The DUP is facing mounting calls to drop its block on the Stormont Assembly sitting so that a stalled organ donation law can be implemented in Northern Ireland.
MLAs have been recalled to Stormont next Tuesday in an attempt to elect a Speaker and debate the implementation of the legislation.
The planned law, named after six-year-old Belfast boy Daithi MacGabhann, who is waiting a heart transplant, has become a touchstone issue in the political debate around the powersharing impasse at Stormont.
It is understood that Sinn Fein vice president Michelle O’Neill, who tabled the petition, has invited the MacGabhann family to Stormont for the recalled session.
However, DUP leader Sir Jeffrey Donaldson reiterated on Friday that his party would not return to devolved government unless issues of concern around the Northern Ireland Protocol are resolved and accused the UK Government of using the issue as “blackmail”.
A spokesperson for the Department of Health at Stormont said draft regulations around the delayed legislation are currently being finalised and will be available to MLAs at the beginning of next week.
The DUP is preventing the functioning of both the Assembly and the ministerial executive in protest at the post-Brexit protocol.
Only the Assembly would need to be up and running to pass the regulations required to implement the opt-out organ donation system.
Daithi underwent another heart procedure in England this week.
On Friday, his father Mairtin MacGabhann implored the region’s politicians to do all they could to get the law implemented.
“We’ve just got to get this done. Come on,” he told BBC Radio Ulster.
“Daithi deserves it. The organ donation and transplantation community deserve it.
“I’ve said it before, it’s much more than Daithi’s Law, it’s the beacon of hope.
“It’s the hope that the transplantation and organ donation community here, we just need a wee bit of hope at the moment.”
On Thursday, former DUP first minister Paul Givan said the party would meet on Monday to consider its position.
The issue will come to a head next Tuesday when the Assembly will be recalled in the latest attempt to get a new Speaker elected.
The recall petition submitted by party vice president Michelle O’Neill also calls on MLAs to debate whether the Assembly should support the commencement of the opt-out legislation.
Several previous recalls of the Assembly have all ended in failure due to the DUP’s stance on preventing the election of a Speaker.
“We’ll be having a group meeting on Monday morning and we’ll take a position as to the approach that we take,” Mr Givan told the BBC’s The View programme.
Northern Ireland Secretary Chris Heaton-Harris has raised concerns that this route would take longer and might prove difficult. It is unclear whether the scope of the Executive Formation Bill would be wide enough to permit the addition of such an amendment.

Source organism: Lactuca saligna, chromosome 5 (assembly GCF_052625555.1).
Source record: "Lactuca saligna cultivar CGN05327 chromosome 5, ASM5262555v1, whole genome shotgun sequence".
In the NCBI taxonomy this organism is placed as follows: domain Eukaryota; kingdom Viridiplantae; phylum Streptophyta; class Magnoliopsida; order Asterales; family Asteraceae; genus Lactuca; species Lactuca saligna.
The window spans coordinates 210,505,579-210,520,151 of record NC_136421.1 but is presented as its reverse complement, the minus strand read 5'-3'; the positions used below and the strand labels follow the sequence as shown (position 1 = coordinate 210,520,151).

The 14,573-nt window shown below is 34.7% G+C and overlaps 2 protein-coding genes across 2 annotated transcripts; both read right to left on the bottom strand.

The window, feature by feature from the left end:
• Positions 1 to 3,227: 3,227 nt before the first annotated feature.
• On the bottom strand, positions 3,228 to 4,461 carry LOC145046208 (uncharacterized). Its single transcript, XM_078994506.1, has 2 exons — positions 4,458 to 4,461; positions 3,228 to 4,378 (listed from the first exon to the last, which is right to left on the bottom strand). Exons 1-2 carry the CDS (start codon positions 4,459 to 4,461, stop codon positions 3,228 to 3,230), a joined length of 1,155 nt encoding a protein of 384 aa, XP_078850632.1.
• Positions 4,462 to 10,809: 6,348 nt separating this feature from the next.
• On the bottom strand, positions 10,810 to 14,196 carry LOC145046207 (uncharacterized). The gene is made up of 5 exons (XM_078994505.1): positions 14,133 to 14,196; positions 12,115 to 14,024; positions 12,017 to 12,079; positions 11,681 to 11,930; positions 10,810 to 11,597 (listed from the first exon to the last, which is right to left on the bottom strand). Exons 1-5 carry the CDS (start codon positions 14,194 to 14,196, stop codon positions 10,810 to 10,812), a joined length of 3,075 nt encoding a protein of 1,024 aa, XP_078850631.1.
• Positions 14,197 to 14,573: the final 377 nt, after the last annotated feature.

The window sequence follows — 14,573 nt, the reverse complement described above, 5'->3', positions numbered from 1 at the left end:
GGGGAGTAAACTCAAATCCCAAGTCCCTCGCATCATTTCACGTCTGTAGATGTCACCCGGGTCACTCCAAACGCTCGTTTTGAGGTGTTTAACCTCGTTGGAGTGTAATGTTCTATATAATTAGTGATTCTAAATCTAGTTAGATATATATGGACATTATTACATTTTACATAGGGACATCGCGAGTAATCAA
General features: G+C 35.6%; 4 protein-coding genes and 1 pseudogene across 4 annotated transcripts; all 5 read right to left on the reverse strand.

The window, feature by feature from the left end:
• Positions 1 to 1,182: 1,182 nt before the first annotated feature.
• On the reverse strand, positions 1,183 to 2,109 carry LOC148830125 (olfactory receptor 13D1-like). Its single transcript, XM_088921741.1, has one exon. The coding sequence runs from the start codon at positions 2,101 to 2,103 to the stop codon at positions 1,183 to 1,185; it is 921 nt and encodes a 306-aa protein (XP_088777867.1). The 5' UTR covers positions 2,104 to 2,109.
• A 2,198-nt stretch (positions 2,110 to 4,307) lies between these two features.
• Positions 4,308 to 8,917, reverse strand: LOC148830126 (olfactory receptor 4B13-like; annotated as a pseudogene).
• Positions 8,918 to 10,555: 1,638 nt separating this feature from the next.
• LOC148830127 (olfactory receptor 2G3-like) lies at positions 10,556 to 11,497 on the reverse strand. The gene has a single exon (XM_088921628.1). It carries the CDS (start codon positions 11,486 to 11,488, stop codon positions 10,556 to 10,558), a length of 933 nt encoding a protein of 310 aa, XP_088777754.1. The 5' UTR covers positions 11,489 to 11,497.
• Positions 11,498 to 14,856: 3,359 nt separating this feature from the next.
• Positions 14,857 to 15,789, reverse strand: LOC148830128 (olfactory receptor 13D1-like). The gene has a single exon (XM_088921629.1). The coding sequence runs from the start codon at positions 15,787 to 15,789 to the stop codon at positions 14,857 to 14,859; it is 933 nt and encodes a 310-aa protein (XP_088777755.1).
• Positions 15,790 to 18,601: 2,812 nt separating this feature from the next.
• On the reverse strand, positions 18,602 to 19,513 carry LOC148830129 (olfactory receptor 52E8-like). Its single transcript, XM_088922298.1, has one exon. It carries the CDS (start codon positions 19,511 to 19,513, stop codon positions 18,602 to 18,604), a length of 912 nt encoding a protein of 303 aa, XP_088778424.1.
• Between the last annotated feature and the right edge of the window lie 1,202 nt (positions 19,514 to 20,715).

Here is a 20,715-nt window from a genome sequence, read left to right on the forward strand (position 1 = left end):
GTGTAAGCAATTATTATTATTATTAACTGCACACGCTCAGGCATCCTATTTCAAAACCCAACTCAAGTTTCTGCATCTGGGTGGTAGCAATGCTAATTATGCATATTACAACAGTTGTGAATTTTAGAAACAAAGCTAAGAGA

Sir Jeffrey said: “The Government has had more than two years to deal with the protocol.
“The fact that the imposition of the protocol has caused the collapse of devolved government was entirely predictable.
“There will be no return to devolved government until the protocol is dealt with decisively and we have arrangements that unionists, as well as nationalists, can support.
“Parliament is sovereign and has responsibility for Northern Ireland in the absence of devolution.
“I have written to the Secretary of State and indicated I will table an amendment in Westminster on 22 February to enable the completion of Daithi’s Law by the springtime as originally planned.”
While the Government has been urged to pass the legislation at Westminster, Mr Heaton-Harris wrote to all the Stormont parties on Thursday insisting the return of the Assembly was the “quickest, most straightforward” path to pass the law.
He told politicians in a letter that they could progress the legislation in a single Assembly sitting by electing a Speaker, and without the need to nominate a First Minister and deputy First Minister and reform the executive.
But in a letter to MLAs, Stormont Speaker Alex Maskey said the issue was one of “timing and choreography”.
He said: “If the relevant secondary legislation was laid, it is theoretically possible for any recall notice to include firstly the election of a Speaker and Deputy Speakers, and then a motion citing the relevant regulations and seeking their approval.
“At this stage, the regulations have not yet been laid and therefore do not formally exist for the Assembly to approve at a recalled sitting, whether or not a Speaker and Deputy Speakers were elected.
“I also understand that the order has not yet been laid to commence the Organ and Tissue Donation (Deemed Consent) Act (Northern Ireland) 2022 Act.
“The Act would have to be commenced before the regulations could be laid.”
“The regulations are subject to the affirmative resolution procedure in the Northern Ireland Assembly and will be available to elected representatives by the beginning of next week.
“Once the draft regulations are affirmed, a three month lead-in time will be required to facilitate implementation planning, including increased public awareness activities before the new system goes live.”
On Friday, the chairman of the Northern Ireland Affairs Committee, Simon Hoare, heavily criticised the ongoing failure to pass the laws at Stormont.
“It’s appalling. It’s a dereliction of duty and it is political self-service rather than public service,” he told BBC Radio Ulster.
“My prayer is that the parties will listen to a father’s voice, will come together next week to elect a Speaker and to start to deliver on the modest and legitimate aspirations of the people of Northern Ireland.”